What is Separate Representation?

Author:
Sarah Ryan
Head of Property, Licensed Conveyancer
Date:
23/09/2019

This is an issue that most people who are buying a property are not aware of until it happens to them. Separate Representation is when the Solicitor you chose to do your conveyancing is not on your mortgage lender’s approved Solicitor panel. This means that they cannot act for your mortgage lender and for you at the same time. 

This creates some issues which we explain below along with some helpful tips.

If you are buying a property, you choose a Conveyancing Solicitor that you want to work with. You will probably have done lots of research and hopefully not just based your decision on how cheap they are – after all, buying a property is one of the biggest purchases you’ll ever make and you want to best Conveyancer for the job, not the cheapest.

Once you’ve done your research and found a Conveyancing Solicitor you want to work with you’ll probably think everything’s all sorted, but you should check with them to see if they are on your Mortgage Lender’s panel. If they are, that’s perfect and you won’t need to do anything else.

If not, your Solicitor will act for you and your mortgage lender will need to appoint a Solicitor to act for them. This is called Separate Representation.

For free initial advice get in touch with our Conveyancing Solicitors.

Call now 08002605010 or Get Conveyancing Quote

Helpful Tips on Separate Representation

You may find that your mortgage lender wants you to change your Solicitor to one on their lender's panel. You really shouldn’t do this, particularly if you have chosen a particular Solicitor because you trust them. It’s your right to choose who you want to represent you in your property sale and you shouldn’t have to change because your lender wants them on their panel.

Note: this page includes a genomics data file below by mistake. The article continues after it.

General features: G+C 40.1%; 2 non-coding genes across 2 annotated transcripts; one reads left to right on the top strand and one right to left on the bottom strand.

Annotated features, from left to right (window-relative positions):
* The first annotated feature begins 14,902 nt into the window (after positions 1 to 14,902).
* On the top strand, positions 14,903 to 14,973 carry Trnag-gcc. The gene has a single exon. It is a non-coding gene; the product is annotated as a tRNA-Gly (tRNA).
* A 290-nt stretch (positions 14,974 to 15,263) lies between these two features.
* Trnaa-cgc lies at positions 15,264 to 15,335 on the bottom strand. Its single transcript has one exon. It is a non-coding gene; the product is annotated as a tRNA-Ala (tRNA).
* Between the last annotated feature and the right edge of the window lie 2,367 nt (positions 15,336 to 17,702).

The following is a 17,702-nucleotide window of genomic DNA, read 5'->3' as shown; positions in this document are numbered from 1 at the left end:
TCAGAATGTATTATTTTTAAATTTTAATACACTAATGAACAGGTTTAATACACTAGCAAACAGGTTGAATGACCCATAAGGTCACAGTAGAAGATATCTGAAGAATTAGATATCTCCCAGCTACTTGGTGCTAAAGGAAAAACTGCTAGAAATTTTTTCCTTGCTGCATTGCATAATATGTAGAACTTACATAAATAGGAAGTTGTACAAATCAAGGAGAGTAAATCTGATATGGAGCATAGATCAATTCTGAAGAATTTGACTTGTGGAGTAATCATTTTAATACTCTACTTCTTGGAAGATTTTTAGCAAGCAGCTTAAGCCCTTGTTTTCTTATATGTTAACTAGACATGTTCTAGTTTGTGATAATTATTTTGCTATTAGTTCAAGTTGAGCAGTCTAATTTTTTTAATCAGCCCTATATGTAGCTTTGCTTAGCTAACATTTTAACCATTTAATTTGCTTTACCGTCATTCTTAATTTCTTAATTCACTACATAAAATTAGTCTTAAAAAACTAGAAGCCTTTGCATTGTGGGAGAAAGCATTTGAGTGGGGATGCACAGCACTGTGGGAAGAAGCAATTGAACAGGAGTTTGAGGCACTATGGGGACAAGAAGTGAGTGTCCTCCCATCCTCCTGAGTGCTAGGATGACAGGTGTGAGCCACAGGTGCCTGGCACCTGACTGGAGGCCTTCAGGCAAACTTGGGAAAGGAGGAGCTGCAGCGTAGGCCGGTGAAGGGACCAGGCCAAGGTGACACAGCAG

Additionally, even though you are borrowing money from your mortgage lender so you can buy your property, you are their client. They are a business and are making money from the loan agreement with you. As the client, you decide who represents you, not them.

Make sure that you tell your lender from the beginning that this is a Separate Representation issue and that they should instruct their own Solicitor. You can tell them who your Conveyancing Solicitor is at the same time.  

If you are using a mortgage broker, you’ll need to ask them to represent your position strongly and not advise you to change your Conveyancing Solicitor. They are being paid to get you a mortgage so they should work for you.

If you are being told by your lender that Separate Representation is not possible, that’s simply not correct. You are entitled to choose who represents you in your property purchase. But you should be aware that there could be some additional costs and delays because of it.

Because there are two sets of Solicitors on the buyer’s side instead of just one, the time to complete the transaction will take longer as the documentation will have to move between both sets of Lawyers.

In addition, because the mortgage lender will have to instruct a Solicitor separately, you’ll probably have to pay those costs too. They will tell you how much that will cost once you inform them that it will be a Separate Representation matter.

One other thing to consider is asking your Conveyancing Solicitor to ask to join that lender’s panel. This is likely to cause a delay of around 2 weeks whilst the application is processed.

Many Solicitors charge an additional fee to complete Separate Representation work. At Simpson Millar, we are on most of the major lender panels but if we’re not, we can probably apply so talk to one of our Conveyancing Solicitors.

For free initial advice call our Conveyancing Solicitors

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